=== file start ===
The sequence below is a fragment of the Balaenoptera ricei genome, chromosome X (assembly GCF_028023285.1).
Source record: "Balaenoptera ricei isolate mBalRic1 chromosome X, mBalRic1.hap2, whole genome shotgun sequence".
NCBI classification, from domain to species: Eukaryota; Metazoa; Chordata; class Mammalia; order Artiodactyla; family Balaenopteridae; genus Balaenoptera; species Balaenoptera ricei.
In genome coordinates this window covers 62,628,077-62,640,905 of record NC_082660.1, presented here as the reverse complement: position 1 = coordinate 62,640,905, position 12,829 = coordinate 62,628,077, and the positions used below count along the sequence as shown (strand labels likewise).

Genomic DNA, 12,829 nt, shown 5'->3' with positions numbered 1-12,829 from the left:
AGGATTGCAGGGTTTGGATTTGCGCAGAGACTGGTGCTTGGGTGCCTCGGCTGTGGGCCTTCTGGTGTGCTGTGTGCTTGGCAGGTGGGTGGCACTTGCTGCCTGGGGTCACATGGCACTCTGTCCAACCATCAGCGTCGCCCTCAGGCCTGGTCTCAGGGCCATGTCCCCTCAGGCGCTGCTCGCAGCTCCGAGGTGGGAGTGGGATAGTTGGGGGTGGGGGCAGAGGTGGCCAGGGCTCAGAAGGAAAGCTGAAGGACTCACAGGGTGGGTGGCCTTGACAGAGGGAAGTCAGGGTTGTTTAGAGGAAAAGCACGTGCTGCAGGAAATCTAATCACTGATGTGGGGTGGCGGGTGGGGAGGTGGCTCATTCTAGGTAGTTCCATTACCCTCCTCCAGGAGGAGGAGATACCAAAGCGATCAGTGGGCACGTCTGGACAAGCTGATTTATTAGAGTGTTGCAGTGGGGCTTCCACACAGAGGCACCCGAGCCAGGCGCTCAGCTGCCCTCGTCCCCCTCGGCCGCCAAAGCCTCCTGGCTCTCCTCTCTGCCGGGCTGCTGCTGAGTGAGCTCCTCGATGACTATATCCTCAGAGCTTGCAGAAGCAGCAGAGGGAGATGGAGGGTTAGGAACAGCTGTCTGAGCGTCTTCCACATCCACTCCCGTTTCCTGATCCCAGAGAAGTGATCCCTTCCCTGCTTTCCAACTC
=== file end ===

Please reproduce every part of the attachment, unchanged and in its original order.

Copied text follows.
The sequence below is a fragment of the Balaenoptera ricei genome, chromosome X (assembly GCF_028023285.1).
Source record: "Balaenoptera ricei isolate mBalRic1 chromosome X, mBalRic1.hap2, whole genome shotgun sequence".
NCBI classification, from domain to species: Eukaryota; Metazoa; Chordata; class Mammalia; order Artiodactyla; family Balaenopteridae; genus Balaenoptera; species Balaenoptera ricei.
In genome coordinates this window covers 62,628,077-62,640,905 of record NC_082660.1, presented here as the reverse complement: position 1 = coordinate 62,640,905, position 12,829 = coordinate 62,628,077, and the positions used below count along the sequence as shown (strand labels likewise).

Genomic DNA, 12,829 nt, shown 5'->3' with positions numbered 1-12,829 from the left:
AGGATTGCAGGGTTTGGATTTGCGCAGAGACTGGTGCTTGGGTGCCTCGGCTGTGGGCCTTCTGGTGTGCTGTGTGCTTGGCAGGTGGGTGGCACTTGCTGCCTGGGGTCACATGGCACTCTGTCCAACCATCAGCGTCGCCCTCAGGCCTGGTCTCAGGGCCATGTCCCCTCAGGCGCTGCTCGCAGCTCCGAGGTGGGAGTGGGATAGTTGGGGGTGGGGGCAGAGGTGGCCAGGGCTCAGAAGGAAAGCTGAAGGACTCACAGGGTGGGTGGCCTTGACAGAGGGAAGTCAGGGTTGTTTAGAGGAAAAGCACGTGCTGCAGGAAATCTAATCACTGATGTGGGGTGGCGGGTGGGGAGGTGGCTCATTCTAGGTAGTTCCATTACCCTCCTCCAGGAGGAGGAGATACCAAAGCGATCAGTGGGCACGTCTGGACAAGCTGATTTATTAGAGTGTTGCAGTGGGGCTTCCACACAGAGGCACCCGAGCCAGGCGCTCAGCTGCCCTCGTCCCCCTCGGCCGCCAAAGCCTCCTGGCTCTCCTCTCTGCCGGGCTGCTGCTGAGTGAGCTCCTCGATGACTATATCCTCAGAGCTTGCAGAAGCAGCAGAGGGAGATGGAGGGTTAGGAACAGCTGTCTGAGCGTCTTCCACATCCACTCCCGTTTCCTGATCCCAGAGAAGTGATCCCTTCCCTGCTTTCCAACTC